About Wolfgang Borchert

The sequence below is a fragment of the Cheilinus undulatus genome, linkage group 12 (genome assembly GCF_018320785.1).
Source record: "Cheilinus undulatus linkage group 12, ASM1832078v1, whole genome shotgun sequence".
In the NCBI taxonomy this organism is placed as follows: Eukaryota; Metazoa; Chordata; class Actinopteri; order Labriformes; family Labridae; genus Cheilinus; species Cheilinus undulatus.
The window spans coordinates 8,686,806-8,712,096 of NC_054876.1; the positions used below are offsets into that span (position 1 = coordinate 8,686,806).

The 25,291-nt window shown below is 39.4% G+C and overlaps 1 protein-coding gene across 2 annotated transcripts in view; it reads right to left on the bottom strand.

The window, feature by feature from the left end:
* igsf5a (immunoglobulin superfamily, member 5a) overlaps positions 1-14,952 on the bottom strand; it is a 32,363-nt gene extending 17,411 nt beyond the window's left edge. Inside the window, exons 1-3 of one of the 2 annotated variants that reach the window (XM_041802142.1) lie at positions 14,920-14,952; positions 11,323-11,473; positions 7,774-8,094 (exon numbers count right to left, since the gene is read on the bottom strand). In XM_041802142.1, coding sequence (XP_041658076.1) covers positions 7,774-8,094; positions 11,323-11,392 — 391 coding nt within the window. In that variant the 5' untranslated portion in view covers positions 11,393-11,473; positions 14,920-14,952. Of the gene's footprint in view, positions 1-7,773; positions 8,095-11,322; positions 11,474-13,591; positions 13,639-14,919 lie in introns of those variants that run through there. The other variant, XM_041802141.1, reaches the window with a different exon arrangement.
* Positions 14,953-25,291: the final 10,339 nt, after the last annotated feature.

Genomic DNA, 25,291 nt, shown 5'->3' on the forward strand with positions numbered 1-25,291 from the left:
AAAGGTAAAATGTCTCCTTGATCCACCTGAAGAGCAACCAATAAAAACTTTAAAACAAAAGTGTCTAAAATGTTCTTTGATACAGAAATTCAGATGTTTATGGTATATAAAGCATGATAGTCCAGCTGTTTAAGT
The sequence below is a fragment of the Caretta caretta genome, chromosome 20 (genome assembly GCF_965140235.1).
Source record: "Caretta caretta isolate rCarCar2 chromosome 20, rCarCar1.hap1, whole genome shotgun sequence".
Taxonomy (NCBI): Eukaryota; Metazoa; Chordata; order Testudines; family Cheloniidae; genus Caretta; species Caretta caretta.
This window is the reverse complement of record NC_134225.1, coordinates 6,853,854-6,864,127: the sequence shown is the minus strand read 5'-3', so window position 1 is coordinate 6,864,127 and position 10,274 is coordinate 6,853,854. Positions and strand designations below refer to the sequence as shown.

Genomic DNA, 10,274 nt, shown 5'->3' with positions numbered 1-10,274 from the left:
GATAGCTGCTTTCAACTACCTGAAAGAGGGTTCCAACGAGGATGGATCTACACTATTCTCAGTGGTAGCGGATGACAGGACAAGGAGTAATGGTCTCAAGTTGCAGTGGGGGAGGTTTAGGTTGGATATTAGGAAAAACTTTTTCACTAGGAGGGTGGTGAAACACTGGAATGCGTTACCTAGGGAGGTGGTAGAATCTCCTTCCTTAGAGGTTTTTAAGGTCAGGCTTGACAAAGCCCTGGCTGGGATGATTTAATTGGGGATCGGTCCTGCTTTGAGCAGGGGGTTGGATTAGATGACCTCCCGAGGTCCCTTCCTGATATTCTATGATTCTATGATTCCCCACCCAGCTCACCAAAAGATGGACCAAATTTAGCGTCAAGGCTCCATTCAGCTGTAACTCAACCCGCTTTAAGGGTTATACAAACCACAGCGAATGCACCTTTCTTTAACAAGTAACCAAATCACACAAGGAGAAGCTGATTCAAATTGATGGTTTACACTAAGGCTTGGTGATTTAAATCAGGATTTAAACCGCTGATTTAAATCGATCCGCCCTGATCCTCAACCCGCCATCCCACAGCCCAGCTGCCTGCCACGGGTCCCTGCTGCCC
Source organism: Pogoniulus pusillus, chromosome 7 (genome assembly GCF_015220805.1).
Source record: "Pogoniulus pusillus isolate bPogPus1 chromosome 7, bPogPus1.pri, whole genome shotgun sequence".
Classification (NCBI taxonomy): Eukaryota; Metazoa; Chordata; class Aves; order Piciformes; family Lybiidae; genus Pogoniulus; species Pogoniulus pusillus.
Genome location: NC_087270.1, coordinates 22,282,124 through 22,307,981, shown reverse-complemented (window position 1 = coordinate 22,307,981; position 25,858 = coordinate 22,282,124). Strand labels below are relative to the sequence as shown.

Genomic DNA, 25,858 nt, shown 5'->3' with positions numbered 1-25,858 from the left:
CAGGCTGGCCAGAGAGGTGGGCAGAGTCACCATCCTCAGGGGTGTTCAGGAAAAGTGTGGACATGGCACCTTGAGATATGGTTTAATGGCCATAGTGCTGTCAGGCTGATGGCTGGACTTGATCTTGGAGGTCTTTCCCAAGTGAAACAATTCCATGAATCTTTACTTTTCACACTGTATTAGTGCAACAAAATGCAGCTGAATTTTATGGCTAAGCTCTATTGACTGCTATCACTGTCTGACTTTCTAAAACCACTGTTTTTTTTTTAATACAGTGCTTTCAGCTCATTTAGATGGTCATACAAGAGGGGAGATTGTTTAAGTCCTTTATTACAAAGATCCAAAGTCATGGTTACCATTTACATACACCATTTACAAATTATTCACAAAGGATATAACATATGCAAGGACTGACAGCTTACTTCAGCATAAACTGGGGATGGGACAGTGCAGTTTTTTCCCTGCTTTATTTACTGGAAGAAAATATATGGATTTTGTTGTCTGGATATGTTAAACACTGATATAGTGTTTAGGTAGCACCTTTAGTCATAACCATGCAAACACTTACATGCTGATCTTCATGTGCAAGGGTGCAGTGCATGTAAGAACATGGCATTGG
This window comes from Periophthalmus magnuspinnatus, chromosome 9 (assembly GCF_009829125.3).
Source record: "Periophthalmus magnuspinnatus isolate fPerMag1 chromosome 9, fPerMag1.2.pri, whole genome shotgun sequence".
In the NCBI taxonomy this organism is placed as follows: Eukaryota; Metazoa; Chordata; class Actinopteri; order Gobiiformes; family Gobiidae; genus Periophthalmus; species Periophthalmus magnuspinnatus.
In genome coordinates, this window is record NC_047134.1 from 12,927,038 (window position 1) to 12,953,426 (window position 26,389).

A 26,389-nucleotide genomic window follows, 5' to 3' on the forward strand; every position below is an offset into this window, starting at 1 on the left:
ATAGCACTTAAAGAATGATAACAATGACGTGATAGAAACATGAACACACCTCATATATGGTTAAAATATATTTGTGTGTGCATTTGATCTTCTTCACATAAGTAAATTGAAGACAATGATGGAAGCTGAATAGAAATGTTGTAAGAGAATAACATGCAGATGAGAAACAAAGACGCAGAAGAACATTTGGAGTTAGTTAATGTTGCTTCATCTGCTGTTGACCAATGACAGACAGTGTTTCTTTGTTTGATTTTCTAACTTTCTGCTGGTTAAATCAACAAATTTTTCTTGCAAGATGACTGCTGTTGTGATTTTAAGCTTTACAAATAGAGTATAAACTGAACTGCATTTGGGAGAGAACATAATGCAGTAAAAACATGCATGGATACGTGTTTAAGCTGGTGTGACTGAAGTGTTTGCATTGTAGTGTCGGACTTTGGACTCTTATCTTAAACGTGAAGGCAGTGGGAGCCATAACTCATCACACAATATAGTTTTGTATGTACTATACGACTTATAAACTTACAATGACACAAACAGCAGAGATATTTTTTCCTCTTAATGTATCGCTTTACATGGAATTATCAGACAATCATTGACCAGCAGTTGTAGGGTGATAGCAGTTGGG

Wolfgang Borchert (1921-1947) was born in Hamburg and trained as an actor before being drafted into the Wehrmacht and sent to the Eastern front in the second World War, where he experienced firsthand the horror and senselessness of that terrible posting. Losing the middle finger of his left hand in combat with a Russian sentry, Borchert was accused of self-mutilation to avoid military service by the German authorities and arrested. Suffering from frostbite and hepatitis, he was released from prison on medical grounds, and reassigned to Hamburg, but he was quickly rearrested for expressing dissenting political views openly in a local nightclub. Manpower was needed on the Western front, so Borchert's sentence was delayed until after the war. Early in 1945, his unit was captured by the French near Frankfurt, but Borchert chanced to escape en route to a prisoner camp and, without many other options, made his way on foot back to his home in Hamburg. After the war, Borchert returned to the theater, writing short prose and poetry; his best known work is perhaps the play, Draußen vor der Tür (The Man Outside). His wartime experiences having irreparably ruined his health, Borchert died of hepatic fever two years later in a Swiss sanatorium in November of 1947.